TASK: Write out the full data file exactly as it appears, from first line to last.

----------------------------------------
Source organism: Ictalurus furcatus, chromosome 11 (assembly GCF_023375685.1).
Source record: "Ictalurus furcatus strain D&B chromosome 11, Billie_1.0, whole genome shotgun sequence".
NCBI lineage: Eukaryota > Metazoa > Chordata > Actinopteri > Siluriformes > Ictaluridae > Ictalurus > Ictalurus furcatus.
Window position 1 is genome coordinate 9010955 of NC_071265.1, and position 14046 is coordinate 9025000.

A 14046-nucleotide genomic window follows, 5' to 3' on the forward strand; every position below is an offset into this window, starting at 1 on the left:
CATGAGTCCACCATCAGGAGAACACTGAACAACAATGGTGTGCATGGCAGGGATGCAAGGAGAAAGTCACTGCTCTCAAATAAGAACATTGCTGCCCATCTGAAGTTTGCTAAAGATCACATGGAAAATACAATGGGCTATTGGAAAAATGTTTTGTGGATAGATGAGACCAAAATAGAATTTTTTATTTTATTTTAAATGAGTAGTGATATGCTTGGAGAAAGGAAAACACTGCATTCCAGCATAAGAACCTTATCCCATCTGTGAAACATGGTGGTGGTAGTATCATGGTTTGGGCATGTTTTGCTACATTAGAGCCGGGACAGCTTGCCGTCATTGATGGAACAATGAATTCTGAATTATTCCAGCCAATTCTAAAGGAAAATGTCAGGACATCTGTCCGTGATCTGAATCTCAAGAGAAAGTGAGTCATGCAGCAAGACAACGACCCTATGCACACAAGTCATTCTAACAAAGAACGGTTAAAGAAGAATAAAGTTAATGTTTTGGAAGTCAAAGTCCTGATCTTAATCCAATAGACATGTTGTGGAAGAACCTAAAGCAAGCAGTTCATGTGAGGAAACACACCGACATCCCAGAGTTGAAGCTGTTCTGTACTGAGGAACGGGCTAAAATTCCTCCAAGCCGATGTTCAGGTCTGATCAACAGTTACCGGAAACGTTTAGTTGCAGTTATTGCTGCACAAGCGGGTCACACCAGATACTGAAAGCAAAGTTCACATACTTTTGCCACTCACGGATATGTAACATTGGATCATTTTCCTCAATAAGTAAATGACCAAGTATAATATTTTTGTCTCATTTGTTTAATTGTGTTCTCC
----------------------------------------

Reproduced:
Source organism: Ictalurus furcatus, chromosome 11 (assembly GCF_023375685.1).
Source record: "Ictalurus furcatus strain D&B chromosome 11, Billie_1.0, whole genome shotgun sequence".
NCBI lineage: Eukaryota > Metazoa > Chordata > Actinopteri > Siluriformes > Ictaluridae > Ictalurus > Ictalurus furcatus.
Window position 1 is genome coordinate 9010955 of NC_071265.1, and position 14046 is coordinate 9025000.

A 14046-nucleotide genomic window follows, 5' to 3' on the forward strand; every position below is an offset into this window, starting at 1 on the left:
CATGAGTCCACCATCAGGAGAACACTGAACAACAATGGTGTGCATGGCAGGGATGCAAGGAGAAAGTCACTGCTCTCAAATAAGAACATTGCTGCCCATCTGAAGTTTGCTAAAGATCACATGGAAAATACAATGGGCTATTGGAAAAATGTTTTGTGGATAGATGAGACCAAAATAGAATTTTTTATTTTATTTTAAATGAGTAGTGATATGCTTGGAGAAAGGAAAACACTGCATTCCAGCATAAGAACCTTATCCCATCTGTGAAACATGGTGGTGGTAGTATCATGGTTTGGGCATGTTTTGCTACATTAGAGCCGGGACAGCTTGCCGTCATTGATGGAACAATGAATTCTGAATTATTCCAGCCAATTCTAAAGGAAAATGTCAGGACATCTGTCCGTGATCTGAATCTCAAGAGAAAGTGAGTCATGCAGCAAGACAACGACCCTATGCACACAAGTCATTCTAACAAAGAACGGTTAAAGAAGAATAAAGTTAATGTTTTGGAAGTCAAAGTCCTGATCTTAATCCAATAGACATGTTGTGGAAGAACCTAAAGCAAGCAGTTCATGTGAGGAAACACACCGACATCCCAGAGTTGAAGCTGTTCTGTACTGAGGAACGGGCTAAAATTCCTCCAAGCCGATGTTCAGGTCTGATCAACAGTTACCGGAAACGTTTAGTTGCAGTTATTGCTGCACAAGCGGGTCACACCAGATACTGAAAGCAAAGTTCACATACTTTTGCCACTCACGGATATGTAACATTGGATCATTTTCCTCAATAAGTAAATGACCAAGTATAATATTTTTGTCTCATTTGTTTAATTGTGTTCTCC